Scientific article
Open access

Early timing of anesthesia in status epilepticus is associated with complete recovery : A 7‐year retrospective two‐center study

Published inEpilepsia, vol. 64, no. 6, p. 1493-1506
Publication date2023-04-25
First online date2023-04-25


This study was undertaken to investigate the efficacy, tolerability, and outcome of different timing of anesthesia in adult patients with status epilepticus (SE).


Patients with anesthesia for SE from 2015 to 2021 at two Swiss academic medical centers were categorized as anesthetized as recommended third‐line treatment, earlier (as first‐ or second‐line treatment), and delayed (later as third‐line treatment). Associations between timing of anesthesia and in‐hospital outcomes were estimated by logistic regression.


Of 762 patients, 246 received anesthesia; 21% were anesthetized as recommended, 55% earlier, and 24% delayed. Propofol was preferably used for earlier (86% vs. 55.5% for recommended/delayed anesthesia) and midazolam for later anesthesia (17.2% vs. 15.9% for earlier anesthesia). Earlier anesthesia was statistically significantly associated with fewer infections (17% vs. 32.7%), shorter median SE duration (.5 vs. 1.5 days), and more returns to premorbid neurologic function (52.9% vs. 35.5%). Multivariable analyses revealed decreasing odds for return to premorbid function with every additional nonanesthetic antiseizure medication given prior to anesthesia (odds ratio [OR] = .71, 95% confidence interval [CI] = .53–.94) independent of confounders. Subgroup analyses revealed decreased odds for return to premorbid function with increasing delay of anesthesia independent of the Status Epilepticus Severity Score (STESS; STESS = 1‐2: OR = .45, 95% CI = .27–.74; STESS > 2: OR = .53, 95% CI = .34–.85), especially in patients without potentially fatal etiology (OR = .5, 95% CI = .35–.73) and in patients experiencing motor symptoms (OR = .67, 95% CI = .48–.93).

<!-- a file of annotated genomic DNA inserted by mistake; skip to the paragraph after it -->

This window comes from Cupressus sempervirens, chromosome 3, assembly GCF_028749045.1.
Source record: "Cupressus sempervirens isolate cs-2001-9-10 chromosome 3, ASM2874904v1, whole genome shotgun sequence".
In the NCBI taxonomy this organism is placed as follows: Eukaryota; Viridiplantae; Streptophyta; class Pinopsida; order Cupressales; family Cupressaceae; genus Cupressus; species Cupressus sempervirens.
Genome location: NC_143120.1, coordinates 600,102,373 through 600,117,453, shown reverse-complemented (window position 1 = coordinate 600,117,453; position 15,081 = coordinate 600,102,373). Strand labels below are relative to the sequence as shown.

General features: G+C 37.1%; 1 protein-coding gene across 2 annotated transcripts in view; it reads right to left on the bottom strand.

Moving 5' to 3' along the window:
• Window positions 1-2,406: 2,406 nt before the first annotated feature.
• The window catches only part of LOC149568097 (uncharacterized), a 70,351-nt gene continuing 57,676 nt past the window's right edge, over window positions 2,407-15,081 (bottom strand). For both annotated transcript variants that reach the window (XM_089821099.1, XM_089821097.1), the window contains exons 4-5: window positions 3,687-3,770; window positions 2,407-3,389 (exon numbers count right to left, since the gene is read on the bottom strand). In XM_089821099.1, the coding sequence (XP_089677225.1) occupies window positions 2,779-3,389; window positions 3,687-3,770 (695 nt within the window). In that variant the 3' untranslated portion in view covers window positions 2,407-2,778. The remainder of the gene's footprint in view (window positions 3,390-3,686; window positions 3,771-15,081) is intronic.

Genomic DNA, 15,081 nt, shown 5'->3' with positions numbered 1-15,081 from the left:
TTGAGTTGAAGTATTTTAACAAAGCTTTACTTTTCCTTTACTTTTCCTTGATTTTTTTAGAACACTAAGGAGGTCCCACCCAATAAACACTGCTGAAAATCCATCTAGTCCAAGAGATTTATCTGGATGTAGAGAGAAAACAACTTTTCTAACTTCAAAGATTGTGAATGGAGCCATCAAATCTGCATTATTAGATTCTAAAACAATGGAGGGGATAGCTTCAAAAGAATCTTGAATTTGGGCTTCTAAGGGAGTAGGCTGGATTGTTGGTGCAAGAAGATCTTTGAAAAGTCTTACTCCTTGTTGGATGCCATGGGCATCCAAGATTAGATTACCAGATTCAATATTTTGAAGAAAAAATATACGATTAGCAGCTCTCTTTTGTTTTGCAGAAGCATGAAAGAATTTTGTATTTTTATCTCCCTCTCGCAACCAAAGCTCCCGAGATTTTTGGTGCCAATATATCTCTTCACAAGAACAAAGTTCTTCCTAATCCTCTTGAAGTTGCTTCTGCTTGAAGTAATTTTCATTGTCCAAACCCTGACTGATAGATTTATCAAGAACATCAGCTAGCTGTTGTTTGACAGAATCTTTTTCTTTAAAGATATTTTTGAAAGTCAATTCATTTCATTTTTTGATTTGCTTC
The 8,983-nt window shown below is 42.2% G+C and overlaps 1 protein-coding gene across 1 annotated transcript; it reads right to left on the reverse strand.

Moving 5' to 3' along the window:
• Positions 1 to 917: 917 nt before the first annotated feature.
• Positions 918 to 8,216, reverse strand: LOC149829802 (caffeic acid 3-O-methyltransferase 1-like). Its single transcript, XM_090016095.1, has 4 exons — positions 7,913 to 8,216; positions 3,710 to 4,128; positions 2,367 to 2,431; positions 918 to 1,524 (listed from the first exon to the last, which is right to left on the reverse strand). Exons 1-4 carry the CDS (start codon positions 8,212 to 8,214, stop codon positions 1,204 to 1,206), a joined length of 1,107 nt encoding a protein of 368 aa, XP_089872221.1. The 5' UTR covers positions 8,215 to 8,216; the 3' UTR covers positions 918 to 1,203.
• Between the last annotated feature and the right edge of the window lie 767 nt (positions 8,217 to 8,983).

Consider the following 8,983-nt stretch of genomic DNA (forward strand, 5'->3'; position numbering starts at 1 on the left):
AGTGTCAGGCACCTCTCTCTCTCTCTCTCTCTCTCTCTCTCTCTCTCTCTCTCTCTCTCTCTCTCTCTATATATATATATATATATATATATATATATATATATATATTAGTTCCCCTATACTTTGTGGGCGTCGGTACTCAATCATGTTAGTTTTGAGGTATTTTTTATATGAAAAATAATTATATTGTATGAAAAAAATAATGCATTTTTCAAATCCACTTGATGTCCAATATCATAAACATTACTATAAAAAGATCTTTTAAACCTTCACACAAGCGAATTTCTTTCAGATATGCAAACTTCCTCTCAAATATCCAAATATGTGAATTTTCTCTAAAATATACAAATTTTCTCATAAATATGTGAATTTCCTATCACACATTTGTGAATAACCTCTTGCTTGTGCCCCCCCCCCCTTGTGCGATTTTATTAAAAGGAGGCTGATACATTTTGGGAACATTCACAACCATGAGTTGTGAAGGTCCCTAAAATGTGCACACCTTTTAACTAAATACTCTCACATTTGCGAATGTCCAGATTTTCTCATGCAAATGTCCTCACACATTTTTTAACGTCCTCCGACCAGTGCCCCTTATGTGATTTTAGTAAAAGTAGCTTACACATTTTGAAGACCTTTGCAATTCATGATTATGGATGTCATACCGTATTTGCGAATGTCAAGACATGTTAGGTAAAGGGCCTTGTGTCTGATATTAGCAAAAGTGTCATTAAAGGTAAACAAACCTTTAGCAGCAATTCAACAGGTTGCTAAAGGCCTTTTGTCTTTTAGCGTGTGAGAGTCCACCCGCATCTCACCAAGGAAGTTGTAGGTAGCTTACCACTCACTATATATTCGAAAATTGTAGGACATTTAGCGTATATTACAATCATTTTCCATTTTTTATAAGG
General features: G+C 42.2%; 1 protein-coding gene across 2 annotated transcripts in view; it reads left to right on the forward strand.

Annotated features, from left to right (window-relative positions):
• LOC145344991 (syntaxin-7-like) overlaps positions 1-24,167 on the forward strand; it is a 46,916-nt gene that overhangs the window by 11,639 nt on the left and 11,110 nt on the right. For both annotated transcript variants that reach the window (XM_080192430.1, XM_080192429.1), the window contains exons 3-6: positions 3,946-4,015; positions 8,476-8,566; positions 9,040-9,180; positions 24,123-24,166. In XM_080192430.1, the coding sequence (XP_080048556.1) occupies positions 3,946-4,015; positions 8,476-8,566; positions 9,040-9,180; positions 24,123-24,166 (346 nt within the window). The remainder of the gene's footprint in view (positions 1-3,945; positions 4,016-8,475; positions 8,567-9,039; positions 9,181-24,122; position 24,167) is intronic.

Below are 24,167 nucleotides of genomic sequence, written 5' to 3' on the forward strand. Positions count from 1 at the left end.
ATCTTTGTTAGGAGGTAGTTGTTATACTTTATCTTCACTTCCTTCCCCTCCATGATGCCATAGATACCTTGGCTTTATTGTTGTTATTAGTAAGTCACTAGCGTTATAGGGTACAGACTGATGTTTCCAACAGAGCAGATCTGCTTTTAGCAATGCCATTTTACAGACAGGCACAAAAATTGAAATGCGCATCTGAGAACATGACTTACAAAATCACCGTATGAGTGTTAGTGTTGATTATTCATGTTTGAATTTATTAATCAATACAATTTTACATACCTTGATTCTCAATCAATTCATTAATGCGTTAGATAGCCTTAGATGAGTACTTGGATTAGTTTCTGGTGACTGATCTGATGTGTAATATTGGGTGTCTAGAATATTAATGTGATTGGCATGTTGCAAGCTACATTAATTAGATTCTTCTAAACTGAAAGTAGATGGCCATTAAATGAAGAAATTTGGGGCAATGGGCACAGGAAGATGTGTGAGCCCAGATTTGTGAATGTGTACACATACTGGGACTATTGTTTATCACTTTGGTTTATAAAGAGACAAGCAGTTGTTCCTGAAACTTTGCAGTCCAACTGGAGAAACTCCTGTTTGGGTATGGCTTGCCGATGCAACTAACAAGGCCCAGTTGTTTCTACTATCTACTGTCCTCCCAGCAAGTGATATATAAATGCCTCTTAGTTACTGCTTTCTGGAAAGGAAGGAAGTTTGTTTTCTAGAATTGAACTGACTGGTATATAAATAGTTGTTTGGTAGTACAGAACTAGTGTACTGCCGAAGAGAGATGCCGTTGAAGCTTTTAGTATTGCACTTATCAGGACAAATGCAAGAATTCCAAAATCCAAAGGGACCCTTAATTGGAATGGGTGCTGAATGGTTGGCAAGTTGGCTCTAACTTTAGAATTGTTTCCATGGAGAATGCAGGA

In this SE cohort, anesthetics were administered as recommended third‐line therapy in only every fifth patient and earlier in every second. Increasing delay of anesthesia was associated with decreased odds for return to premorbid function, especially in patients with motor symptoms and no potentially fatal etiology.

  • Anesthesia
  • Intensive care
  • Neurocritical care
  • Recovery
  • Status epilepticus
Citation (ISO format)
DE STEFANO, Pia et al. Early timing of anesthesia in status epilepticus is associated with complete recovery : A 7‐year retrospective two‐center study. In: Epilepsia, 2023, vol. 64, n° 6, p. 1493–1506. doi: 10.1111/epi.17614
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ISSN of the journal0013-9580

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